The Supreme Court reversed the Ninth Circuit decision on both issues. With regard to the allocation of liability issue, the Court held that CERCLA does not mandate joint and several liability in every case. Instead, CERCLA adopts common law concepts of joint and several liability, as reflected in Section 433A of the Restatement (Second) of Torts. The Restatement allows for apportionment of liability when "there is a reasonable basis for determining the contribution of each cause to a single harm." The Court found that, although the burden of proof rests with the parties seeking to avoid joint and several liability, there can be apportionment when a reasonable factual basis for apportionment exists in the record. The Court rejected the Ninth Circuit's finding that the party seeking apportionment needed to establish the precise responsibility of each party to the harm. Apportionment can be based on a reasonable, although less than precise, factual basis
The Supreme Court also reversed the Ninth Circuit on the arranger liability issue. The Court viewed arranger liability as falling along a range, with clear cases at either end of the range. On one end, for example, is a clear case of arranger liability, when the sole purpose of the transaction is to dispose of a used and no longer useful hazardous substance. On the other end, for example, is a clear case of no arranger liability, when an entity sells a new and useful product with no knowledge that the purchaser will dispose of the product so as to cause contamination.
The Shell Oil factual situation fell in between. Shell Oil sold a new and useful product, but was aware that the purchaser would spill or leak the product into the environment. To determine whether Shell Oil was subject to CERCLA arranger liability, the Court looked to the plain language of CERCLA. The Court found that "arrange" implies a specific purpose, so that arranger liability applies when a party takes intentional steps to dispose of a hazardous substance. The Court held that knowledge of spills alone is not sufficient to prove that a party planned for disposal. The party must have entered into the transaction with the intention that at least a portion of the product be disposed. Based on the record in BNSF, the Court found that the evidence did not support an inference that Shell Oil intended disposal of its product. The record showed that Shell Oil encouraged its customers, including the Site operator in BNSF to reduce the likelihood of spills. The Court, therefore, held that no CERCLA arranger liability could be imposed on Shell Oil in this case.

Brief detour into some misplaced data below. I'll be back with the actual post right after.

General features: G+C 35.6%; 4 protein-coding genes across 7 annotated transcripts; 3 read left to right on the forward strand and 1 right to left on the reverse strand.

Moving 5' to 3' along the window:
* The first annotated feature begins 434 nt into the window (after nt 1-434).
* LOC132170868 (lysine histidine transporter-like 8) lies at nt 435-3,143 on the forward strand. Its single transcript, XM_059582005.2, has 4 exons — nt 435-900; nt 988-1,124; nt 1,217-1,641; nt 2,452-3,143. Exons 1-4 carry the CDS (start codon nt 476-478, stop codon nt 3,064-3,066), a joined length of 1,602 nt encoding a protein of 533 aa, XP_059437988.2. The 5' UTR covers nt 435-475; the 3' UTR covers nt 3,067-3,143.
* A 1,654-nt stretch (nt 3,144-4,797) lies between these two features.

This decision will affect every CERCLA case brought by a government entity. The apportionment of liability issue will be front and center as a defense for every party who may face CERCLA liability. While the exact impacts are not clear, every CERCLA defendant will now focus its litigation strategy and settlement negotiations on facts supporting a reasonable basis of apportioning the smallest possible percentage of liability to it. CERCLA cases will likely turn on apportionment, and avoiding orphan shares of absent or bankrupt parties.
The arranger liability aspect of BNSF has less broad of an application, but is also significant. In any CERCLA case where intent to dispose is not obvious from the nature of the transaction, the intent of the alleged arranger will become a key factual issue.